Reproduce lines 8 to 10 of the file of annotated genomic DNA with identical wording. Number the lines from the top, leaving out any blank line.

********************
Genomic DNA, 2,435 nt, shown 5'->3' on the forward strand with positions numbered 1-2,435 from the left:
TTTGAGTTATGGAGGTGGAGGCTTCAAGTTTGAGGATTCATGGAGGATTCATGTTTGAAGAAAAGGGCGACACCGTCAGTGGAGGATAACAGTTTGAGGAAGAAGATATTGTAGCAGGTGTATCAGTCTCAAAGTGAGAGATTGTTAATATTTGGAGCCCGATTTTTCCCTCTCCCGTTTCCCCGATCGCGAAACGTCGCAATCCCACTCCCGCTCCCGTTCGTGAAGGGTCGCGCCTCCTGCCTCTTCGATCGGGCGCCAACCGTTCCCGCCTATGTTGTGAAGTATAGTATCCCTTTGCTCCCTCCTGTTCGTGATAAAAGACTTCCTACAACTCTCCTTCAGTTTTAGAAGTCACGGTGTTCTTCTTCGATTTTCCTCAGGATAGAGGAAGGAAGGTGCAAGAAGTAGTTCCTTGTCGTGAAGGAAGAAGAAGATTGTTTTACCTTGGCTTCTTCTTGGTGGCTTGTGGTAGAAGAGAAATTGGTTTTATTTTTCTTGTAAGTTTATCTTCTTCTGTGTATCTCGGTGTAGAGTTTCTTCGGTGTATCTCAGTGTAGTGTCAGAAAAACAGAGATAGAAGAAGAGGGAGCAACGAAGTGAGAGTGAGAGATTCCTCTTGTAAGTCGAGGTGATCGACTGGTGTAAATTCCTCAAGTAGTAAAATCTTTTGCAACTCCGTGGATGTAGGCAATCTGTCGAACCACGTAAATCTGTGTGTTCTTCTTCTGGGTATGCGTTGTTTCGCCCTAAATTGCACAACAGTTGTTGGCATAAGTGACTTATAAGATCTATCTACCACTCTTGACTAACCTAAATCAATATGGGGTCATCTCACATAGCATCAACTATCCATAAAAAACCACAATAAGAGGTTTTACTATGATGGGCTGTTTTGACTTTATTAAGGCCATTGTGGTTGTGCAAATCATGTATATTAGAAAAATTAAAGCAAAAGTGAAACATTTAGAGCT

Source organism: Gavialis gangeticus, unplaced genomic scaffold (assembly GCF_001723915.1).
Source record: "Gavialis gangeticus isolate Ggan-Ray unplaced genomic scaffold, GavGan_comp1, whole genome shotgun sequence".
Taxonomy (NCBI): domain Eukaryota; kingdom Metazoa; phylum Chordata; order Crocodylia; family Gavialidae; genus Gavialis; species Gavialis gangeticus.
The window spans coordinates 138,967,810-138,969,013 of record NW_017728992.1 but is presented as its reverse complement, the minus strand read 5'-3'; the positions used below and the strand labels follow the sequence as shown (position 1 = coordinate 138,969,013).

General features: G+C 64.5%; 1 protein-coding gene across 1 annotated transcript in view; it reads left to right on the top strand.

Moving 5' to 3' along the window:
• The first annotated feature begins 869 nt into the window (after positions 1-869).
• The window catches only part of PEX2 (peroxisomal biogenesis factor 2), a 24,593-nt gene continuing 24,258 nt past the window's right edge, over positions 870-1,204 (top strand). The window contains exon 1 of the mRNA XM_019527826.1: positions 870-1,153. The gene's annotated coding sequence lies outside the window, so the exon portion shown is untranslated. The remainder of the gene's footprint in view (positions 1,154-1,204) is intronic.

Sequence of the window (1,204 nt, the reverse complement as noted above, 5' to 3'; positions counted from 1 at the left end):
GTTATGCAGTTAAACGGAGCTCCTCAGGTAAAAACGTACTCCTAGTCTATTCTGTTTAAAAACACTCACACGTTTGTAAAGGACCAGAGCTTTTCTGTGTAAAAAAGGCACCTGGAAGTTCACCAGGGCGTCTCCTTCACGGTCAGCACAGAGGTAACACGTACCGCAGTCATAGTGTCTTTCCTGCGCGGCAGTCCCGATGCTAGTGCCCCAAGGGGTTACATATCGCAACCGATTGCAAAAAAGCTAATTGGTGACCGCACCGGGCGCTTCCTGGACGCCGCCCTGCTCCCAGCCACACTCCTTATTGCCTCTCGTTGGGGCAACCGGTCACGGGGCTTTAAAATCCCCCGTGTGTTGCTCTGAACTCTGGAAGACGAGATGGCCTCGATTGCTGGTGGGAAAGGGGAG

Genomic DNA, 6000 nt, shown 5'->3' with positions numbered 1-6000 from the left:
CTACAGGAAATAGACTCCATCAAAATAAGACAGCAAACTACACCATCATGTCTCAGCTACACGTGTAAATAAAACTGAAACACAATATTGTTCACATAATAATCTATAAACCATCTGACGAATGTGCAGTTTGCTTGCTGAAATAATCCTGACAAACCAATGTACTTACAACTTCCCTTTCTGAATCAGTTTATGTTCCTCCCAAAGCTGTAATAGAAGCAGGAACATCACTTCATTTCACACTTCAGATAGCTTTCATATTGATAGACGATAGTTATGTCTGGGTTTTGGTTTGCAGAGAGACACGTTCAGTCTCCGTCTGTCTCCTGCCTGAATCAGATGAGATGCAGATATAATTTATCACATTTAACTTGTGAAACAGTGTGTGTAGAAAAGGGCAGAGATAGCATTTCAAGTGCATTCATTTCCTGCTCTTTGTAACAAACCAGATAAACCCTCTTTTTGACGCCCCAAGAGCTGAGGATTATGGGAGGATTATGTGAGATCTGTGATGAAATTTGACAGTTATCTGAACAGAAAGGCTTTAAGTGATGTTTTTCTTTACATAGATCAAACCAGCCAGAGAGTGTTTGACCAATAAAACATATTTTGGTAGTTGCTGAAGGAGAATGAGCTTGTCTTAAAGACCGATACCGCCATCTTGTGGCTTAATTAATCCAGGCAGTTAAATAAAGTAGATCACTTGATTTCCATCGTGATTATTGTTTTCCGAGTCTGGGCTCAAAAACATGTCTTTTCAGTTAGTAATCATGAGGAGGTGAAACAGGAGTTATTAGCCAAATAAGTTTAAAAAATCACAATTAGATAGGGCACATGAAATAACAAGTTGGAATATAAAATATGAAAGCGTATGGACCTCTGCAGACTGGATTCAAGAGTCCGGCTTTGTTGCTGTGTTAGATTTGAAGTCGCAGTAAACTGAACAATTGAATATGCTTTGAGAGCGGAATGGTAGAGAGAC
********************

Moving 5' to 3' along the window:
• The first annotated feature begins 869 nt into the window (after positions 1-869).
• The window catches only part of PEX2 (peroxisomal biogenesis factor 2), a 24,593-nt gene continuing 24,258 nt past the window's right edge, over positions 870-1,204 (top strand). The window contains exon 1 of the mRNA XM_019527826.1: positions 870-1,153. The gene's annotated coding sequence lies outside the window, so the exon portion shown is untranslated. The remainder of the gene's footprint in view (positions 1,154-1,204) is intronic.